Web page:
City on target to fill new water tower
Dispute over water line threatened to hold up school opening; new route found for line
In the next few weeks, work should start on a water line project that will feed the city's new water tower.
The water tower, which was constructed this summer near the new Tonganoxie Middle School, must be operational before students can move into the new school in January.
For several months, city officials and residents along East Fourth Street have discussed a route for the new water line. Plans had called for the line to be installed on the north side of Fourth Street, from the city water treatment plant west to an eight-inch line near the fire station.
As part of the water line project, the city also wanted to widen Fourth Street, install a sidewalk and move utilities. The project would have required 15 feet of land from property owners on the north side of Fourth Street.
The property owners told city officials that they didn't want the sidewalk on their side of the street and that the city wanted to take far too much of the residents' front yards.
But last week, city council members unanimously approved a different route for the water line.
The 12-inch water line now will head south of the water treatment plant to the city sewage treatment plant, where
it will turn west and follow a cross-country route to East Street. There, it will connect to an existing eight-inch water line.
The cross-country route requires acquisition of easements from only two property owners. And neither wants any compensation.
At about $120,500, it will cost nearly $40,000 less than the Fourth Street route.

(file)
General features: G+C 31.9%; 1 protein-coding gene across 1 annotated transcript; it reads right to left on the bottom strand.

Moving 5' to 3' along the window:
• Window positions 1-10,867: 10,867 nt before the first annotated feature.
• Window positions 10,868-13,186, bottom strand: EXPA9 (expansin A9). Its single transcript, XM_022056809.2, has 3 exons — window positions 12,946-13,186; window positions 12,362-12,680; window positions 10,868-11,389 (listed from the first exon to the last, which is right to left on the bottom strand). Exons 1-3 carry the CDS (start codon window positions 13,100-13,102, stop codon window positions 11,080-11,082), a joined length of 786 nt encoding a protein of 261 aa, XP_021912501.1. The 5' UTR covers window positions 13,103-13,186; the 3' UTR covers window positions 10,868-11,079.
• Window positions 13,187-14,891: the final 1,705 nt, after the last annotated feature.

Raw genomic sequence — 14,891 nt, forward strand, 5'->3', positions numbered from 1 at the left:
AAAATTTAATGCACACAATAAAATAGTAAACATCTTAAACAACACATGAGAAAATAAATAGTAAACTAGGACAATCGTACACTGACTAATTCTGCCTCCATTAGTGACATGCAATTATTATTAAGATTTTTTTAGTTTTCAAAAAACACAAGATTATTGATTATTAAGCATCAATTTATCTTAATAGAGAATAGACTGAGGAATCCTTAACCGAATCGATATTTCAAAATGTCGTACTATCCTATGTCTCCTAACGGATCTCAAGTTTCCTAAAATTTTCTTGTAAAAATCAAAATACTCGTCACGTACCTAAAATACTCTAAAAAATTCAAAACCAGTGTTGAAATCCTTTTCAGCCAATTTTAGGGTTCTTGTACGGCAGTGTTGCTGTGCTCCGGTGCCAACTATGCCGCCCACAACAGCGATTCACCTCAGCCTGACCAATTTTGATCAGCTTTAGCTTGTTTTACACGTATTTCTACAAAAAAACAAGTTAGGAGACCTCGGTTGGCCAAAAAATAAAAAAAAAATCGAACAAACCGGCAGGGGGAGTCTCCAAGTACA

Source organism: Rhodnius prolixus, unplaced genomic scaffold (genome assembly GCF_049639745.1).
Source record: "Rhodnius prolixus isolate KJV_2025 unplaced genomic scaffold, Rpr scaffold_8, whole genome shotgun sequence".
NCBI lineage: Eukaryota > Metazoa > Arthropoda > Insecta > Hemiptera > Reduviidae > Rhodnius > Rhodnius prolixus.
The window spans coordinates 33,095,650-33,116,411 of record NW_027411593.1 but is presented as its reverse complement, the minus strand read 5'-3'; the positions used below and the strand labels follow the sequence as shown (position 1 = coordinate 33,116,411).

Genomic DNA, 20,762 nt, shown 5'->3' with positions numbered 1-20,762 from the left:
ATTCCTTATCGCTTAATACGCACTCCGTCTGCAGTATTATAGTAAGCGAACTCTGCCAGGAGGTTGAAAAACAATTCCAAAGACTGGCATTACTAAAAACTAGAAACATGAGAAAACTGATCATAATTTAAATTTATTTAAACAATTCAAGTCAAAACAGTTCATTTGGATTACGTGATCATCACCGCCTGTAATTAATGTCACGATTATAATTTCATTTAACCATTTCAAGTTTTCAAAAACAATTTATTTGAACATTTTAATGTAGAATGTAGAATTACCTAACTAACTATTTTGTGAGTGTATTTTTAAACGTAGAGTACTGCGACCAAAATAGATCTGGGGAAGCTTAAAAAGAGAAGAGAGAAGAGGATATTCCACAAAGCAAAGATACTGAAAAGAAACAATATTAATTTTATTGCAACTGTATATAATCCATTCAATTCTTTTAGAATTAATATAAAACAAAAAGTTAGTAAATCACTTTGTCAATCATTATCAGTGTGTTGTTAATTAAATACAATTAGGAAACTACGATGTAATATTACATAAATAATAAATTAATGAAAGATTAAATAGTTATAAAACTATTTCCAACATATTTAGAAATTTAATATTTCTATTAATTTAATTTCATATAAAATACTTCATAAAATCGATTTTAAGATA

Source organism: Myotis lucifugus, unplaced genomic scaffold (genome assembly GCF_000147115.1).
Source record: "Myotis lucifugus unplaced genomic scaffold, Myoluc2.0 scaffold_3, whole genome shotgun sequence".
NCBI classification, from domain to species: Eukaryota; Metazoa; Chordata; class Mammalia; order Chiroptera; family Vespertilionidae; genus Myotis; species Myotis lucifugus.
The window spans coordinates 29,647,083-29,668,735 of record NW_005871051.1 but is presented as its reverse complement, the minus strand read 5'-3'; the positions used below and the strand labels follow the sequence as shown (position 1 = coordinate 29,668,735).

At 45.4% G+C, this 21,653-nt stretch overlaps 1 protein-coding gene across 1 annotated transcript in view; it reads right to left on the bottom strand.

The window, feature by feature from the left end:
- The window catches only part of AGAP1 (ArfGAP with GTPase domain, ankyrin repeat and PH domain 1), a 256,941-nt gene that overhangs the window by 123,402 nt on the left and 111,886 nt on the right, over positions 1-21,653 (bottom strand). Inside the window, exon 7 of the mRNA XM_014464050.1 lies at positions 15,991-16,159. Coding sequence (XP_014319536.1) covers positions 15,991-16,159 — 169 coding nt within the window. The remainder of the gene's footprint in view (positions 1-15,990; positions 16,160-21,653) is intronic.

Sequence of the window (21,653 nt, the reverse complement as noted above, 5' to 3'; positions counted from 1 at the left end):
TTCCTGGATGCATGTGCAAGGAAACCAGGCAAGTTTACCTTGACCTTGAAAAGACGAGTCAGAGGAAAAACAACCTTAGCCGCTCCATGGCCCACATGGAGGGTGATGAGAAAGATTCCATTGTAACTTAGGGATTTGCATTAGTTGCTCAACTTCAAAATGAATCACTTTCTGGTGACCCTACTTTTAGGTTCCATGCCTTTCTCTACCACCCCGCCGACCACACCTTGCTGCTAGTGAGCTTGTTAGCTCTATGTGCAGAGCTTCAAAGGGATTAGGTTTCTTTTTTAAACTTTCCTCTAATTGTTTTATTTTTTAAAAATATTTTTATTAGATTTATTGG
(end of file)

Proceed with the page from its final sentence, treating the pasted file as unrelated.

City Superintendent Butch Rodgers said council member Ron Cranor was responsible for spurring city employees to find the alternative route.
"The credit goes to Mr. Ron Cranor for having some vision," Rodgers told council members last week, adding that city workers are referring to the new line as Cranor's Crossing.
On Monday, Rodgers said he was working to obtain bids on materials for the project. He anticipates shipments will arrive in Tonganoxie in the next few weeks, which will coincide with the harvest of corn that is planted in the fields the line will be built through.
"Hopefully, with weather conditions, we're going to start on it as soon as we can get started," he said.
City attorney Mike Kelly will write an agreement between the city and the two property owners.
"We need to move on it fast so we can get the water up to the school," Mayor Dave Taylor said.
Even though this water line project soon will be under way, the East Fourth Street widening and new water line project no longer is on the fast track.
But it does remain on the city's construction calendar for next year.
Last week, City Administrator Mike Yanez proposed that in two months the city engineer return to the council with a plan that would address all of the residents' concerns, including moving the sidewalk and overhead utilities to the south side of the street.
"I'd like to see a scenario with the sidewalks and the power poles on the south side," city council member Jim Truesdell said.
City council member Velda Roberts and city engineer Brian Kingsley said that moving the sidewalk to the south side would deviate from the city standards.
They cautioned residents that it's possible a city council in the future could require a sidewalk on the north side of the street.
"We could have somebody decide, for safety reasons, that we need a sidewalk on the north side," Roberts said.
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